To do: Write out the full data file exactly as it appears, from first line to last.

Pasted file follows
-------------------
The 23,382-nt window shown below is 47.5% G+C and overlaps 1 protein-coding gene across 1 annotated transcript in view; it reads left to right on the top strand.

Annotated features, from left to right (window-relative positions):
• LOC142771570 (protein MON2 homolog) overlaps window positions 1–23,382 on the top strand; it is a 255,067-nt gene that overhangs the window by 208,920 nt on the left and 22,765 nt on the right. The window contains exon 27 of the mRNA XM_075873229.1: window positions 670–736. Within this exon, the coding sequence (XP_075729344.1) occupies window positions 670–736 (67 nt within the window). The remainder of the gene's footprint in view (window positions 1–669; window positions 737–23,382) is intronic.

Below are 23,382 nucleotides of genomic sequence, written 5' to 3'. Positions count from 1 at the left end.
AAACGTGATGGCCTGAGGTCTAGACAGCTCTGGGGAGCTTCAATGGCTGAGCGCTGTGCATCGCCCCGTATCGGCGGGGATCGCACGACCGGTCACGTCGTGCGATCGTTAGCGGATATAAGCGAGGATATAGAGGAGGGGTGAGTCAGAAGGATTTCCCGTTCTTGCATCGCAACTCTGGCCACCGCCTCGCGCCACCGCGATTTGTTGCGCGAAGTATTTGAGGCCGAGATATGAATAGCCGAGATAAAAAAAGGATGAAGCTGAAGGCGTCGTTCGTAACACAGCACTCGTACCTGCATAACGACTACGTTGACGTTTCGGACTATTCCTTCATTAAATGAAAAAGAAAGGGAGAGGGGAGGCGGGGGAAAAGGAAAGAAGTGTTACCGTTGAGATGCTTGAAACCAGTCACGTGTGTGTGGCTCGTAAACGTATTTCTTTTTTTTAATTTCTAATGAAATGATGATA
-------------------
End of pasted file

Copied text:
The 23,382-nt window shown below is 47.5% G+C and overlaps 1 protein-coding gene across 1 annotated transcript in view; it reads left to right on the top strand.

Annotated features, from left to right (window-relative positions):
• LOC142771570 (protein MON2 homolog) overlaps window positions 1–23,382 on the top strand; it is a 255,067-nt gene that overhangs the window by 208,920 nt on the left and 22,765 nt on the right. The window contains exon 27 of the mRNA XM_075873229.1: window positions 670–736. Within this exon, the coding sequence (XP_075729344.1) occupies window positions 670–736 (67 nt within the window). The remainder of the gene's footprint in view (window positions 1–669; window positions 737–23,382) is intronic.

Below are 23,382 nucleotides of genomic sequence, written 5' to 3'. Positions count from 1 at the left end.
AAACGTGATGGCCTGAGGTCTAGACAGCTCTGGGGAGCTTCAATGGCTGAGCGCTGTGCATCGCCCCGTATCGGCGGGGATCGCACGACCGGTCACGTCGTGCGATCGTTAGCGGATATAAGCGAGGATATAGAGGAGGGGTGAGTCAGAAGGATTTCCCGTTCTTGCATCGCAACTCTGGCCACCGCCTCGCGCCACCGCGATTTGTTGCGCGAAGTATTTGAGGCCGAGATATGAATAGCCGAGATAAAAAAAGGATGAAGCTGAAGGCGTCGTTCGTAACACAGCACTCGTACCTGCATAACGACTACGTTGACGTTTCGGACTATTCCTTCATTAAATGAAAAAGAAAGGGAGAGGGGAGGCGGGGGAAAAGGAAAGAAGTGTTACCGTTGAGATGCTTGAAACCAGTCACGTGTGTGTGGCTCGTAAACGTATTTCTTTTTTTTAATTTCTAATGAAATGATGATA